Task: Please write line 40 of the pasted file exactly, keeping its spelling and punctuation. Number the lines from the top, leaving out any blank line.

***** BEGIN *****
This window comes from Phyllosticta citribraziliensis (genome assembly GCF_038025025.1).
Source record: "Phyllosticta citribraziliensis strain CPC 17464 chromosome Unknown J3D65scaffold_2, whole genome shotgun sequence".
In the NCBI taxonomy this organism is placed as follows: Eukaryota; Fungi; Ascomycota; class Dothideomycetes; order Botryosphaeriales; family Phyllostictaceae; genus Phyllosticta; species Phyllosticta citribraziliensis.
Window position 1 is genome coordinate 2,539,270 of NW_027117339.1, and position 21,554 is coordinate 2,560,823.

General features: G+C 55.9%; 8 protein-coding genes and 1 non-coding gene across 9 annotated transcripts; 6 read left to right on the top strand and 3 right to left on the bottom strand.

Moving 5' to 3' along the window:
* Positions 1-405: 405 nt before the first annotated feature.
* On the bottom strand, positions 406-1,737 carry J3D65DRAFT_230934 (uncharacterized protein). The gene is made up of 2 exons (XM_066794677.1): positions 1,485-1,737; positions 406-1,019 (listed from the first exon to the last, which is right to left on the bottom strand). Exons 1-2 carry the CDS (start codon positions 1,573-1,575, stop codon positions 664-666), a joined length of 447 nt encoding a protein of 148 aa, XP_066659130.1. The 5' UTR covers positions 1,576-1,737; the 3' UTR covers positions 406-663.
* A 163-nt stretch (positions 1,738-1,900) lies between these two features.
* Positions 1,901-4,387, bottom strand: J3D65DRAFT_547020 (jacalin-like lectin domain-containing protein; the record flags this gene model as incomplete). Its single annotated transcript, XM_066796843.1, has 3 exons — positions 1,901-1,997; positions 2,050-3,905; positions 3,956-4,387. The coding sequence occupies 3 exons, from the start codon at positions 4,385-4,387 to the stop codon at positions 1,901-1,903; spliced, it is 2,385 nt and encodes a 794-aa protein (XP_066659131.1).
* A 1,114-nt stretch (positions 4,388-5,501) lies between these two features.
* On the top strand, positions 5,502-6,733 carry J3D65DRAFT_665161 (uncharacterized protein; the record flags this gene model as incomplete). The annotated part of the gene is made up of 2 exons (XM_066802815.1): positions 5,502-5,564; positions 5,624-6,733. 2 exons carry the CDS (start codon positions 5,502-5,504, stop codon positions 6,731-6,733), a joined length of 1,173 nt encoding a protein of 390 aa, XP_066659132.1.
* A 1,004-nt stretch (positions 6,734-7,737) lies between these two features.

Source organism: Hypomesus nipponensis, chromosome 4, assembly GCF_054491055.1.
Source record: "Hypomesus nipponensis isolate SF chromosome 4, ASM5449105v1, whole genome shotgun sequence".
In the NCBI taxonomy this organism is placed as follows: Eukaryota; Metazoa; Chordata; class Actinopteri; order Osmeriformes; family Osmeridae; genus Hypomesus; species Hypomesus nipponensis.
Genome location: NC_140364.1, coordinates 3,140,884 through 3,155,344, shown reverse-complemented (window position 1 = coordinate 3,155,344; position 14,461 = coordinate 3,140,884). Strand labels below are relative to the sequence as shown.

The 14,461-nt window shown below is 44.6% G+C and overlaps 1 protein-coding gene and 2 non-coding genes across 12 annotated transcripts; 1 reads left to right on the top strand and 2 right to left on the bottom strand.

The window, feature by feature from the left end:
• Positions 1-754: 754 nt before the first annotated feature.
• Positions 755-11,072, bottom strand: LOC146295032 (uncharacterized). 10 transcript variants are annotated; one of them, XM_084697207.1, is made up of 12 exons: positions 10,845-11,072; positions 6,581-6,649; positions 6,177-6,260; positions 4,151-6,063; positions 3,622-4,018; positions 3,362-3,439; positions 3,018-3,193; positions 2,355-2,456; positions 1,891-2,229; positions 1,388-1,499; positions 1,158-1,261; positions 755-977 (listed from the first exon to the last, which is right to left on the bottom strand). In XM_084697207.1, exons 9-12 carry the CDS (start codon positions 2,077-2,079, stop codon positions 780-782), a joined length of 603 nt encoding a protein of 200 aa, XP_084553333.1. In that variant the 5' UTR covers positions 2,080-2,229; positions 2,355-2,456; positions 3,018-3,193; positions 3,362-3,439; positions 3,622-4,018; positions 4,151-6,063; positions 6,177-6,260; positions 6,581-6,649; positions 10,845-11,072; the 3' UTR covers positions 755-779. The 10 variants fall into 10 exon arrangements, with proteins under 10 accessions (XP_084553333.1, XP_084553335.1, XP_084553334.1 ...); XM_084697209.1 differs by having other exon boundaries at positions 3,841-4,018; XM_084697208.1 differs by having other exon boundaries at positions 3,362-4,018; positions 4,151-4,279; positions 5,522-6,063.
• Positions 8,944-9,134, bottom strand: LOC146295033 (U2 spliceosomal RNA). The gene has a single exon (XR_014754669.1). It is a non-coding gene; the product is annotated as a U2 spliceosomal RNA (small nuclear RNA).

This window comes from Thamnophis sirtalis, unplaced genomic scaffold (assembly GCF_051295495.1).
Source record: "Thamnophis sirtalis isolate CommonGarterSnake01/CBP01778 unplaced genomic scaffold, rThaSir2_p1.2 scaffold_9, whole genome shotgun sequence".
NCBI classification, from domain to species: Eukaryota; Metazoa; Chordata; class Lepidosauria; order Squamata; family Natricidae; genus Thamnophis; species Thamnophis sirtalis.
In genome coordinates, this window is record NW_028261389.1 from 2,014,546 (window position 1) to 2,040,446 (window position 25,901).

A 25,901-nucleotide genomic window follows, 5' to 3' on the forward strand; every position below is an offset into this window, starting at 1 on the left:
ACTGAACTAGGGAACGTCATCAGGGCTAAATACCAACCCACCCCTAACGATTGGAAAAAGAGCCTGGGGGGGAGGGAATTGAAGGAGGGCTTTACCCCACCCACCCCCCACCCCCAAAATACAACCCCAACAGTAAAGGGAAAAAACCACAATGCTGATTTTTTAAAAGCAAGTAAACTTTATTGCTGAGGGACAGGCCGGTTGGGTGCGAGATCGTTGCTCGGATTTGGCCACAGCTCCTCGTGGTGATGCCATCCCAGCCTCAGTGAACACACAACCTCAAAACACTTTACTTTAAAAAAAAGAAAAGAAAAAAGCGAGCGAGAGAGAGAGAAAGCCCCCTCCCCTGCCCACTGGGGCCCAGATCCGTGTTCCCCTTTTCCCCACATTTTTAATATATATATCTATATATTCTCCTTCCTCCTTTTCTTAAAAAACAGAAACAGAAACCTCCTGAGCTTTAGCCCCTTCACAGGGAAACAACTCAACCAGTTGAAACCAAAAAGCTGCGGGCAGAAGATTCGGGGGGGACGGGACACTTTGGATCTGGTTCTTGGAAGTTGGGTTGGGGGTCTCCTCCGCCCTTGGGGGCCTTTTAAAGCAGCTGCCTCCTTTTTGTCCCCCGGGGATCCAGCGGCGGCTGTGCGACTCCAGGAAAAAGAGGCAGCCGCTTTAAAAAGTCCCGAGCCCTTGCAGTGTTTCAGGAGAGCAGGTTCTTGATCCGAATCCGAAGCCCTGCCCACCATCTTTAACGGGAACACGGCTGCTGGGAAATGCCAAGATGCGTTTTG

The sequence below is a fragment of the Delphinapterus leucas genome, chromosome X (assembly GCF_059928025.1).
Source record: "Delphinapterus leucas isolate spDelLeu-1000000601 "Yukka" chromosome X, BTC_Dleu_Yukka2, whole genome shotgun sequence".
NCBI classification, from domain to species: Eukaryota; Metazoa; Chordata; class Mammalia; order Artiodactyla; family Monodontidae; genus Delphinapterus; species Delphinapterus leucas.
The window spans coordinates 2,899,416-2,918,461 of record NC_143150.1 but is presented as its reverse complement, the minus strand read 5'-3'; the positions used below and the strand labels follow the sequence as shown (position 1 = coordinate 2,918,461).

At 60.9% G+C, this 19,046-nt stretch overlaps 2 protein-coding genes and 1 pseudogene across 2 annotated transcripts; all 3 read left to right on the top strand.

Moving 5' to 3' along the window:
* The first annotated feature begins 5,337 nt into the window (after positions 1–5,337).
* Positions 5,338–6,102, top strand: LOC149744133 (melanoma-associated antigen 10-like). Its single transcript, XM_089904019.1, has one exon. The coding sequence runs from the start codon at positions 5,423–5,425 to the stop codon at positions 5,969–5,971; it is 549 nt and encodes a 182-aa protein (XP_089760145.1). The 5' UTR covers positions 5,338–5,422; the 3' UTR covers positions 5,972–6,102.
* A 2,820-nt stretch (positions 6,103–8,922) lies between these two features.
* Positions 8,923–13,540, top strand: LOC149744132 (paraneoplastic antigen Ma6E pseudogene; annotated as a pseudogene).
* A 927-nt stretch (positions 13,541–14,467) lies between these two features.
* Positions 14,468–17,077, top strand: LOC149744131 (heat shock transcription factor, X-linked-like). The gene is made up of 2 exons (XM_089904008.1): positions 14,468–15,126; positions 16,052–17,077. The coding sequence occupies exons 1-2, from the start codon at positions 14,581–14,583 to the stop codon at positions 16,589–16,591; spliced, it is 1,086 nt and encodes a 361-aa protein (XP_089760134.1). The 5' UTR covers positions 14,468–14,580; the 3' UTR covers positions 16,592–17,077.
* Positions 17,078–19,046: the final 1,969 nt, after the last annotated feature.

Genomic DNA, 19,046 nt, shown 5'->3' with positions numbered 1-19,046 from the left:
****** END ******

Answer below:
* Positions 14,468–17,077, top strand: LOC149744131 (heat shock transcription factor, X-linked-like). The gene is made up of 2 exons (XM_089904008.1): positions 14,468–15,126; positions 16,052–17,077. The coding sequence occupies exons 1-2, from the start codon at positions 14,581–14,583 to the stop codon at positions 16,589–16,591; spliced, it is 1,086 nt and encodes a 361-aa protein (XP_089760134.1). The 5' UTR covers positions 14,468–14,580; the 3' UTR covers positions 16,592–17,077.